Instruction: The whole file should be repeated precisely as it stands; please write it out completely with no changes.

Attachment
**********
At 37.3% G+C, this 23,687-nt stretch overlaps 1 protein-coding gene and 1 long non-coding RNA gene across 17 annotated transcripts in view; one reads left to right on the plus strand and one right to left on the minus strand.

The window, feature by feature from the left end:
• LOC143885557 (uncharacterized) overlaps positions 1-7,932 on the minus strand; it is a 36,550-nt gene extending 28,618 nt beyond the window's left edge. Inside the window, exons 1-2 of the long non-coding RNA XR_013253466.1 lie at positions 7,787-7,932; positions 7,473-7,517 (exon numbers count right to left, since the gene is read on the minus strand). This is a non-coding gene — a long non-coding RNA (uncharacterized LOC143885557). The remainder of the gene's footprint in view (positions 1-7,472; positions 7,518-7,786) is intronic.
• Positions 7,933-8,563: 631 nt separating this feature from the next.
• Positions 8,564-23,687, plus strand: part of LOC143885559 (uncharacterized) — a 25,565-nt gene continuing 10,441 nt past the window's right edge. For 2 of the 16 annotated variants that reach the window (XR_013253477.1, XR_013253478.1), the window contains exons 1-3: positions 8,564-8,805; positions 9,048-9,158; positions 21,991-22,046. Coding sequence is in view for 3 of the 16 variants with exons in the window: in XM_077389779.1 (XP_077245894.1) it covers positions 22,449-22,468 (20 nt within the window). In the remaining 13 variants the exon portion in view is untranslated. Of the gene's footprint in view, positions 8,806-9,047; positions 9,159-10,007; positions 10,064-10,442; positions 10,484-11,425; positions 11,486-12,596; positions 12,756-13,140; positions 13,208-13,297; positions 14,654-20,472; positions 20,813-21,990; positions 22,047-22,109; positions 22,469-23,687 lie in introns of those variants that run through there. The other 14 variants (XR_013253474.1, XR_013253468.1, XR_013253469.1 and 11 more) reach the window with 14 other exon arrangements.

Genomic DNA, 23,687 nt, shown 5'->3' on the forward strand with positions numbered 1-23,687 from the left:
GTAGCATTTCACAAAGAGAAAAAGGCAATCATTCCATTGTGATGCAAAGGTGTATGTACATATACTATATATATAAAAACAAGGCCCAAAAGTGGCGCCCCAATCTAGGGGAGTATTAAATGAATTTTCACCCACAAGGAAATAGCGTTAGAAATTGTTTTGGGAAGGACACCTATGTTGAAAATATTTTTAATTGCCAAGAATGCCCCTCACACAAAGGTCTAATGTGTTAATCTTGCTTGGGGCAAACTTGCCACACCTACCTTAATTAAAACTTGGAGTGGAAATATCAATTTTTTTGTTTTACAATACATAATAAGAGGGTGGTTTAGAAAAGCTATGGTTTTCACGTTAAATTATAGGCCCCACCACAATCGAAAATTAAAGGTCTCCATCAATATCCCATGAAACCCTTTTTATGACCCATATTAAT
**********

At 37.3% G+C, this 23,687-nt stretch overlaps 1 protein-coding gene and 1 long non-coding RNA gene across 17 annotated transcripts in view; one reads left to right on the plus strand and one right to left on the minus strand.

The window, feature by feature from the left end:
• LOC143885557 (uncharacterized) overlaps positions 1-7,932 on the minus strand; it is a 36,550-nt gene extending 28,618 nt beyond the window's left edge. Inside the window, exons 1-2 of the long non-coding RNA XR_013253466.1 lie at positions 7,787-7,932; positions 7,473-7,517 (exon numbers count right to left, since the gene is read on the minus strand). This is a non-coding gene — a long non-coding RNA (uncharacterized LOC143885557). The remainder of the gene's footprint in view (positions 1-7,472; positions 7,518-7,786) is intronic.
• Positions 7,933-8,563: 631 nt separating this feature from the next.
• Positions 8,564-23,687, plus strand: part of LOC143885559 (uncharacterized) — a 25,565-nt gene continuing 10,441 nt past the window's right edge. For 2 of the 16 annotated variants that reach the window (XR_013253477.1, XR_013253478.1), the window contains exons 1-3: positions 8,564-8,805; positions 9,048-9,158; positions 21,991-22,046. Coding sequence is in view for 3 of the 16 variants with exons in the window: in XM_077389779.1 (XP_077245894.1) it covers positions 22,449-22,468 (20 nt within the window). In the remaining 13 variants the exon portion in view is untranslated. Of the gene's footprint in view, positions 8,806-9,047; positions 9,159-10,007; positions 10,064-10,442; positions 10,484-11,425; positions 11,486-12,596; positions 12,756-13,140; positions 13,208-13,297; positions 14,654-20,472; positions 20,813-21,990; positions 22,047-22,109; positions 22,469-23,687 lie in introns of those variants that run through there. The other 14 variants (XR_013253474.1, XR_013253468.1, XR_013253469.1 and 11 more) reach the window with 14 other exon arrangements.

Genomic DNA, 23,687 nt, shown 5'->3' on the forward strand with positions numbered 1-23,687 from the left:
GTAGCATTTCACAAAGAGAAAAAGGCAATCATTCCATTGTGATGCAAAGGTGTATGTACATATACTATATATATAAAAACAAGGCCCAAAAGTGGCGCCCCAATCTAGGGGAGTATTAAATGAATTTTCACCCACAAGGAAATAGCGTTAGAAATTGTTTTGGGAAGGACACCTATGTTGAAAATATTTTTAATTGCCAAGAATGCCCCTCACACAAAGGTCTAATGTGTTAATCTTGCTTGGGGCAAACTTGCCACACCTACCTTAATTAAAACTTGGAGTGGAAATATCAATTTTTTTGTTTTACAATACATAATAAGAGGGTGGTTTAGAAAAGCTATGGTTTTCACGTTAAATTATAGGCCCCACCACAATCGAAAATTAAAGGTCTCCATCAATATCCCATGAAACCCTTTTTATGACCCATATTAAT